For the seventh year
running, a student from the RSPH has been selected as one of Emory's
annual Humanitarian Award recipients. Nishant Shah,
a Robert W. Woodruff Scholar who is enrolled in the MD/MPH program,
was one of seven 2003 humanitarians recognized in January. As an undergraduate
of Emory College, Shah volunteered to tutor refugee children in Clarkston,
Ga., and served in the Catholic Social Services Refugee Family Friends
Program, teaching adult English. He also tutored Bosnian children after
school through All Saints Episcopal Church and did additional volunteer
work on behalf of Bosnian refugees. After graduating with a 3.9 GPA
with degrees in anthropology and human biology, Shah spent almost a
year in Cambodia, where he helped develop management tools and nutrition
education programs at the Angkor Hospital for Children. During medical
school, he has participated in significant political action groups to
improve the health care of those who are underserved, according to Executive
Associate Dean of Medicine Jack Shulman, who nominated Shah. A leader
of Physicians for Social Responsibility, Shah helped organize a student
group interested in alternative medicine, and he volunteers frequently
at the Open Door Community Health Clinic. He plans to begin his year
of public health studies in the fall.
The Senegal cultural awareness
initiative, coordinated by the RSPH Association of Black Public Health
Students, was a big success, according to faculty and students recently
back from Africa. Ronald Braithwaite (Behavioral Science
and Health Education) served as faculty adviser to seven students who
traveled to Senegal in January. Their focus, says trip organizer Tameka
Ray, was to study firsthand the success of Senegal in maintaining
a low incidence and prevalence of HIV/AIDS. Based on her experiences
there, including visits to hospitals and health facilities, she believes
that Senegal's health care system works well because of close collaboration
on health among government, health care officials, and religious leaders.
The trip also offered students insights into the culture of Senegal,
where they dined with host families and toured markets, churches, and
historic landmarks. They even attended local concerts, hearing mbalax
music and learning the accompanying dances. "I believe these types of
initiatives provide one with a global perspective not only to public
health but also life in general," says Ray. "Pictures do not do justice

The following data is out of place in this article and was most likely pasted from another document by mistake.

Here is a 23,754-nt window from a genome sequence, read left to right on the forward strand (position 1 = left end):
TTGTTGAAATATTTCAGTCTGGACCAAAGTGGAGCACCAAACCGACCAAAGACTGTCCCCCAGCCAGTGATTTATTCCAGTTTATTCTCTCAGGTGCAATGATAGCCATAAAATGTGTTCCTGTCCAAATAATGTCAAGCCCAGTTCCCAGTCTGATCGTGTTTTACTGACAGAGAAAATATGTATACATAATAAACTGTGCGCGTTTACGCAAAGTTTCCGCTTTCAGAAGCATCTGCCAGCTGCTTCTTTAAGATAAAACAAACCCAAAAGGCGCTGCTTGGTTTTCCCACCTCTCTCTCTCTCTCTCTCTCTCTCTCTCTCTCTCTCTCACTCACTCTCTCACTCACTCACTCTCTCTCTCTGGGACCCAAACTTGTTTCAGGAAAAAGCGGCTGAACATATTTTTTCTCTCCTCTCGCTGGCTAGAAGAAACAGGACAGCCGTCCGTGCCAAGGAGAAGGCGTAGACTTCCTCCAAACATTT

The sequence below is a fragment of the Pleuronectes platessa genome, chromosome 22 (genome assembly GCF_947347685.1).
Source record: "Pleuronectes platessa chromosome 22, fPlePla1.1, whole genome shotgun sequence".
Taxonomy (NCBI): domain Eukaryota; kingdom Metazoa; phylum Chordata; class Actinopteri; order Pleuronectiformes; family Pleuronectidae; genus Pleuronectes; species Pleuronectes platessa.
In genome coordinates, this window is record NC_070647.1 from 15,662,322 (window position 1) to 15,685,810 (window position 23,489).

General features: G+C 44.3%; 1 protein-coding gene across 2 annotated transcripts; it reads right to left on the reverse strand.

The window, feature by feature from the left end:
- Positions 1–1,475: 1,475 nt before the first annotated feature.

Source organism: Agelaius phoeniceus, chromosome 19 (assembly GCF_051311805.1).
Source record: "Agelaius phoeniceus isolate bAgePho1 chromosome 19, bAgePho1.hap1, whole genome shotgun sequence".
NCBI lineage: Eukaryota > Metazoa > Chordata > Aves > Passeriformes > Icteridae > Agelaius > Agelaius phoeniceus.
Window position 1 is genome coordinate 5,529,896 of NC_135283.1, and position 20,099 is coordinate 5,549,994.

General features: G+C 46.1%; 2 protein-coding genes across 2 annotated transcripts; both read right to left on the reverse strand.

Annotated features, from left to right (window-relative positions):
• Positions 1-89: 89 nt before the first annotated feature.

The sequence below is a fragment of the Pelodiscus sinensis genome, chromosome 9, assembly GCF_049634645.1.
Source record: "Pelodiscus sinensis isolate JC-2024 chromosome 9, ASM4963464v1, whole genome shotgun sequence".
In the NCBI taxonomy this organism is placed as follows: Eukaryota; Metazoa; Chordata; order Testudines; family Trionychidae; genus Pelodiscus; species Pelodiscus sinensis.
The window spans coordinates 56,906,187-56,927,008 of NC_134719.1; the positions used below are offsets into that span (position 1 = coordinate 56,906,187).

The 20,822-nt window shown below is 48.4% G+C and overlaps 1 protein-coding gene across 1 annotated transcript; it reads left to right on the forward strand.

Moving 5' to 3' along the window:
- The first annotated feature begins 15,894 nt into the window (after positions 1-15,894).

to the true experience received in an African country," writes Kweli
Rashied–Walker, an alumnus who participated in the initiative.
"I recommend that this trip, or similar trips to African countries,
become a part of the fabric of the public health experience at the RSPH."
A new book
seeks to explain the law of public health practice to people with limited
or no background in law. With 20 chapters that range from criminal law
to vaccination mandates, The Law in Public Health Practice
provides a thorough examination of the legal basis of public health
practice and covers emerging areas where law and public health intersect.
CDC's Richard Goodman, adjunct professor at the RSPH,
is co–editor of the volume, and Professor of Epidemiology James
Buehler is a contributor.
Several faculty members
were honored with awards at the American Public Health Association (APHA)
meeting in Philadelphia in the fall. Congratulations to:
- William Foege (International Health), who received
the Presidential Citation in recognition of "extraordinary contributions
to public health,"
- Stan Foster (International Health), for the Career
Achievement Award, section on international health,
- Jennifer Hirsch (International Health), for the
Outstanding New Professional Award, section on population, family
planning, and reproductive health,
- Deborah Houry (Center for Injury Control), for
the Jay S. Drotman Memorial Award, recognizing her outstanding contributions
to research and leadership within the specialty of emergency medicine,
- Jeffrey Koplan (Epidemiology and Health Policy
and Management), who was honored with the Public Health Heroes Citation,
which recognizes extraordinary leadership in protecting the health
and safety of the public.
- Jay Bernhardt (Behavioral Science and Health Education)
has been named chair of APHA's Task Force on Association Improvement
and Reorganization of the American Public Health Association. The
Task Force is charged with conducting a comprehensive assessment of
the association and developing recommendations that can make it more
effective and efficient in operations.
- Jeffrey Koplan (Epidemiology and Health Policy
and Management) received an honorary fellowship at the 53rd annual
meeting of the Society for Public Health Education.
- Claire Sterk (Behavioral Science and Health Education)
has been appointed to the National Institute on Drug Abuse Council.
- Career MPH student Brian Wheeler was part of an
Alabama Department of Health team that won the Association of State
and Territorial Health Officials' 2002 Vision Award for work on a
perinatal hepatitis B case management initiative.
- I received the John T. McGovern award from the Association of Academic
James W. Curran, MD, MPH